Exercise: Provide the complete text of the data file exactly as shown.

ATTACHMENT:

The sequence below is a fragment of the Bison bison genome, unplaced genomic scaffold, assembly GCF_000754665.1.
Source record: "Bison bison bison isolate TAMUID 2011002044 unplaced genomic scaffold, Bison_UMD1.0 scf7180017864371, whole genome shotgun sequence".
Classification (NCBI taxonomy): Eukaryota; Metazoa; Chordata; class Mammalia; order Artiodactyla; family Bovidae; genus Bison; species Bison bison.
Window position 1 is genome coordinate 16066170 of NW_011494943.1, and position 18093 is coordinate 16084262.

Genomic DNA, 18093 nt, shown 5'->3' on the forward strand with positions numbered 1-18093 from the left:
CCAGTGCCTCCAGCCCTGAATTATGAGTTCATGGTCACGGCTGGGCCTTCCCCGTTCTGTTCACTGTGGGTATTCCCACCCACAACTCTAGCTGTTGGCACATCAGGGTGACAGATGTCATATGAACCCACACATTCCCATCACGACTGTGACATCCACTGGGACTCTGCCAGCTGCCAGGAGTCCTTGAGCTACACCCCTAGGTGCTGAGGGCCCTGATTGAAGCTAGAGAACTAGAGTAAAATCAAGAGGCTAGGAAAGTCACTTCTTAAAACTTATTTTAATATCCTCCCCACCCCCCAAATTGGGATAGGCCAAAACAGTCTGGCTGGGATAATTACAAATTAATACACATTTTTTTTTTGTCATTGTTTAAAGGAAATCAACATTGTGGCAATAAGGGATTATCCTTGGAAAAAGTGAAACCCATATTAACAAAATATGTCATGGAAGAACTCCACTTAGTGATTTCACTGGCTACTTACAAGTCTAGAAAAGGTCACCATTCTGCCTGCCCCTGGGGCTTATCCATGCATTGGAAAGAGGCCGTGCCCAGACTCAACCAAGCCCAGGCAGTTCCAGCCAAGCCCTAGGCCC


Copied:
The sequence below is a fragment of the Bison bison genome, unplaced genomic scaffold, assembly GCF_000754665.1.
Source record: "Bison bison bison isolate TAMUID 2011002044 unplaced genomic scaffold, Bison_UMD1.0 scf7180017864371, whole genome shotgun sequence".
Classification (NCBI taxonomy): Eukaryota; Metazoa; Chordata; class Mammalia; order Artiodactyla; family Bovidae; genus Bison; species Bison bison.
Window position 1 is genome coordinate 16066170 of NW_011494943.1, and position 18093 is coordinate 16084262.

Genomic DNA, 18093 nt, shown 5'->3' on the forward strand with positions numbered 1-18093 from the left:
CCAGTGCCTCCAGCCCTGAATTATGAGTTCATGGTCACGGCTGGGCCTTCCCCGTTCTGTTCACTGTGGGTATTCCCACCCACAACTCTAGCTGTTGGCACATCAGGGTGACAGATGTCATATGAACCCACACATTCCCATCACGACTGTGACATCCACTGGGACTCTGCCAGCTGCCAGGAGTCCTTGAGCTACACCCCTAGGTGCTGAGGGCCCTGATTGAAGCTAGAGAACTAGAGTAAAATCAAGAGGCTAGGAAAGTCACTTCTTAAAACTTATTTTAATATCCTCCCCACCCCCCAAATTGGGATAGGCCAAAACAGTCTGGCTGGGATAATTACAAATTAATACACATTTTTTTTTTGTCATTGTTTAAAGGAAATCAACATTGTGGCAATAAGGGATTATCCTTGGAAAAAGTGAAACCCATATTAACAAAATATGTCATGGAAGAACTCCACTTAGTGATTTCACTGGCTACTTACAAGTCTAGAAAAGGTCACCATTCTGCCTGCCCCTGGGGCTTATCCATGCATTGGAAAGAGGCCGTGCCCAGACTCAACCAAGCCCAGGCAGTTCCAGCCAAGCCCTAGGCCC